Did I Make A Big Mistake: Quitting My Job?

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I was going back and forth for ages as to whether I should even talk about it. I figured I shouldn’t because I don’t want to come across as ungrateful or rude, but then I thought, why not. I haven’t let people’s opinions stop me from telling a story before…even if the story is old and outdated. This one isn’t though. I feel like this story is something so many people face today, and even though this is my own personal opinion, feelings and crazy thoughts, it’s not unique and I find some comfort in being able to talk about things that bother me. You should try it too, even if no one reads it, even if no one tells you they relate, you know deep down that there is at least one other person who’s saying ‘I feel you’ or ‘I know what that’s like’ and even if they don’t agree with you, you’ve got them thinking about it, and there’s something quite powerful about that.

But I digress.

I need to stop doing that.

I want to briefly go back to 2014 I graduated. I was freaking out. I realised my degree was useless, not because it would lead me no where or that my course was worth nothing, no, it was because I realised the path I wanted to take professionally had dramatically changed from when I was a fresh young student in 2011. I was scared because I was far from where I was at the beginning of my course, determined to make my mark in the media world, so convinced I’d find the time to complete the novel I had started 3 years before. See part of my problem is I’m a perfectionist and even though I was passionate about my book, I just couldn’t bear to complete it for fear of failing. Needless to say I never completed it. 2014 was the mark of all the changes that was coming, and my big move to London would give me what I believed to be many opportunities to chase a professional career that I was going to discover.

I never had a problem finding a job, in fact I recently wrote down my job history over the past 10 years and I kid you not it was 10 pages long. It’s not because I had a problem keeping a job, it’s just as a teenager I was obsessed with learning anything and everything and I was only able to do so by applying for jobs that were different from each other. Seriously, I had so many jobs that there was a running joke with my friends that anywhere they would go, I’d be there, working. They even said that if any of them had any questions about applying for jobs they would ask me for advice. I became a job collector and was never shy to get my hands dirty. I loved to learn and as far as I knew I was a dream employee because any overtime that needed covering, I’d jump at the chance, any new activity that needed doing, I wanted to given the challenge, I craved the changes made to roles and loved just feeling useful. So never in my wildest dreams did I think I would struggle to find a job, especially now that I had a degree under my belt.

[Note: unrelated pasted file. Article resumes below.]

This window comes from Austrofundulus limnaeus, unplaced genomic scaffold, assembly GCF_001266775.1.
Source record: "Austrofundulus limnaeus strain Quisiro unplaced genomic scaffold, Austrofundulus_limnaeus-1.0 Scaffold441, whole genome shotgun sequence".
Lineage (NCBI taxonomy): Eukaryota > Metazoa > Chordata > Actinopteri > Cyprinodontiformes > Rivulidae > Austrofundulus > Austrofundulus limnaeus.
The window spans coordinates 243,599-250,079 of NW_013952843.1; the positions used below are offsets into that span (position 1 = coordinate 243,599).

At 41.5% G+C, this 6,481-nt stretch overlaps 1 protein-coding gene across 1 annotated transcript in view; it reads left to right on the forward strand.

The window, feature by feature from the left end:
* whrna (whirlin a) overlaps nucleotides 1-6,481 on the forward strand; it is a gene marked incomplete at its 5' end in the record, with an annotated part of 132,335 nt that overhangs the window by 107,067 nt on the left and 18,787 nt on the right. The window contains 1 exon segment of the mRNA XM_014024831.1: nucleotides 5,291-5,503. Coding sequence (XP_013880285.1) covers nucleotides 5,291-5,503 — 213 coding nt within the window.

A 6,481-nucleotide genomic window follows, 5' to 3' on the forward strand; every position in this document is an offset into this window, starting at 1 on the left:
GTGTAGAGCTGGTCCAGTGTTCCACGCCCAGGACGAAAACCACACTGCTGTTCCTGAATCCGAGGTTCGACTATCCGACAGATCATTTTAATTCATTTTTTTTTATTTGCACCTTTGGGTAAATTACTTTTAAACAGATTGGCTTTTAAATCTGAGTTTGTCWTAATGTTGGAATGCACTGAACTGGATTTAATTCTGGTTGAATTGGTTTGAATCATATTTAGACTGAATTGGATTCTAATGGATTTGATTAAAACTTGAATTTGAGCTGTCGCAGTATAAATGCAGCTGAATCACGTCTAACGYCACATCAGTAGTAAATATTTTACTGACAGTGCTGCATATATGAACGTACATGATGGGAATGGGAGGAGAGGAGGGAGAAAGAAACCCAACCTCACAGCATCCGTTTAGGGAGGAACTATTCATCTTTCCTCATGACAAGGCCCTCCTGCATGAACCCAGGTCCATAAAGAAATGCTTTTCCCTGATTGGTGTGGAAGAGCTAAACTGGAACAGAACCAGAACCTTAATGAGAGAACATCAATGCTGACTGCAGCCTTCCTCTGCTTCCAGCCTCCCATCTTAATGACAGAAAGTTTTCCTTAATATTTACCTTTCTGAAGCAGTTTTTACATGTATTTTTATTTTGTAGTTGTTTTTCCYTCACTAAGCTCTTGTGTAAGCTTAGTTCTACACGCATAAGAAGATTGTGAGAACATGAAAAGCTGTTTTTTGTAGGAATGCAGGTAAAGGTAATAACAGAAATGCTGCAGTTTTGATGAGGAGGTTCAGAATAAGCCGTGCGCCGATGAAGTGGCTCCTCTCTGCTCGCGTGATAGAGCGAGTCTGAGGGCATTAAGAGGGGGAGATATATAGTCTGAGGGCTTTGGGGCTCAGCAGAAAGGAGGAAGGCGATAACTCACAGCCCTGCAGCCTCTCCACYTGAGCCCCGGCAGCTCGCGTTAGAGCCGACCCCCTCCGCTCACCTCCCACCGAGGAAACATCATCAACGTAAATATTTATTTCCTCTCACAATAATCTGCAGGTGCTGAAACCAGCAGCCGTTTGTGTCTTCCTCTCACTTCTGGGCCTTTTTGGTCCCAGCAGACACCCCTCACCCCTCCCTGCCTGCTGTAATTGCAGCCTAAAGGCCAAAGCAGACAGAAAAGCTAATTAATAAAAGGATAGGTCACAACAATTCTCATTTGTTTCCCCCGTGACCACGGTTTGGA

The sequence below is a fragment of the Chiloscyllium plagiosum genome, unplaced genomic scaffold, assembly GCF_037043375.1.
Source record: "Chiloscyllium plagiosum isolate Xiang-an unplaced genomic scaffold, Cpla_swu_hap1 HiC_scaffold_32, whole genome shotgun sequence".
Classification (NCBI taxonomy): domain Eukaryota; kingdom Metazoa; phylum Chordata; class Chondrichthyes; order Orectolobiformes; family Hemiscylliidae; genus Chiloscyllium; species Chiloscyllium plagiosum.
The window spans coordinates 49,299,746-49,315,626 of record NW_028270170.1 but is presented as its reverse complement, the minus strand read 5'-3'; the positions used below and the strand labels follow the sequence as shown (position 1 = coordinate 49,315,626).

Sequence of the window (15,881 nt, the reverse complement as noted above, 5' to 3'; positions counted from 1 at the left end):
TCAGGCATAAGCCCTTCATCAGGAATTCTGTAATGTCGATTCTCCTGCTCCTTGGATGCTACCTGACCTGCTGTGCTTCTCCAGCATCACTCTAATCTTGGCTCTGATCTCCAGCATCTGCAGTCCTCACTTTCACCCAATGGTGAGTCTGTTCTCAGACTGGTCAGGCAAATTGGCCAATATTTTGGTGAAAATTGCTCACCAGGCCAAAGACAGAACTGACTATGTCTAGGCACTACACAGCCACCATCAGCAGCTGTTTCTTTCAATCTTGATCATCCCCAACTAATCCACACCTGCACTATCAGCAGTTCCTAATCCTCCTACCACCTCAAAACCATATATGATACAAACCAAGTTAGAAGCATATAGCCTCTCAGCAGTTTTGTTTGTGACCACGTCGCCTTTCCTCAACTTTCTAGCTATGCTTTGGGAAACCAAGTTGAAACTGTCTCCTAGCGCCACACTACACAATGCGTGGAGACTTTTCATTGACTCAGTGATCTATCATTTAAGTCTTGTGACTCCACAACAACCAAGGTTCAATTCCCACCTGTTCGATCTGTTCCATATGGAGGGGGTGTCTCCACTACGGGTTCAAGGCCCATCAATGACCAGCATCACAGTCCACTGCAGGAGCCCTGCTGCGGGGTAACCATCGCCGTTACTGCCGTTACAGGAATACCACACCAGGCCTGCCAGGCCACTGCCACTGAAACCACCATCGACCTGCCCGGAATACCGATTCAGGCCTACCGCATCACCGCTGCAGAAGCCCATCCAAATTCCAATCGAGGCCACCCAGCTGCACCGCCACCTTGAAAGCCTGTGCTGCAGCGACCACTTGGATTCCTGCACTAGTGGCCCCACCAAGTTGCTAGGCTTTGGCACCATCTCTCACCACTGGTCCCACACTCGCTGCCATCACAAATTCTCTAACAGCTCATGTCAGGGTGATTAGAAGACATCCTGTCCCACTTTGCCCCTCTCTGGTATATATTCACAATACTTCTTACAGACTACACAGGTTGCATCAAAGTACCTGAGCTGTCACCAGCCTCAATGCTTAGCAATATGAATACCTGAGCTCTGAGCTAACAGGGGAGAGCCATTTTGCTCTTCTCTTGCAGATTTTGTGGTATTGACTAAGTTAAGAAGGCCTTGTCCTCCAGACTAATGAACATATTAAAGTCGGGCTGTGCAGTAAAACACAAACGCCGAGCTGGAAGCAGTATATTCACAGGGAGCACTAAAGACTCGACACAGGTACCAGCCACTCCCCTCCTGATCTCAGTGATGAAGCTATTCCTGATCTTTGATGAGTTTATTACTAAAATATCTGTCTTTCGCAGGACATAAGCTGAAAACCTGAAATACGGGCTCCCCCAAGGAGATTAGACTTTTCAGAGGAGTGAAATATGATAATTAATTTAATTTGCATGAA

So when I graduated and found myself unemployed for about 4 months I was miserable. I hated it, I could have used that time to go on holiday, and something I’ve never done before. I could have taken a new hobby, gone to see family, do a little travel, but I didn’t. I focused on job hunting and every minute not doing so was spent learning more, doing online courses, trying to figure out my 5 year plan and then when I completed that my 10 year plan. I hadn’t been unemployed for this long since I was 14 and just didn’t know what to do with myself.

I talk about what happened in those 4 months in more detail in another blog post, but this is more about what happened after.

Out of the blue, I was shortlisted for an internship. I interviewed, I got the job, I started the job and met my best friend. Who at the time was my manager. I know, crazy right? But she was my soul sister, my best friend in a scary city and I think we connected so quickly because we were so a like, we were strangers in this big place who wanted so badly to make it our home.

We made a dynamic team and she trained me to be an employee that she was proud of. She was tough on me (she’s probably rolling her eyes reading that. Admit it there were times when you treated me like a naughty little sister!) But she was a great role model and good leader.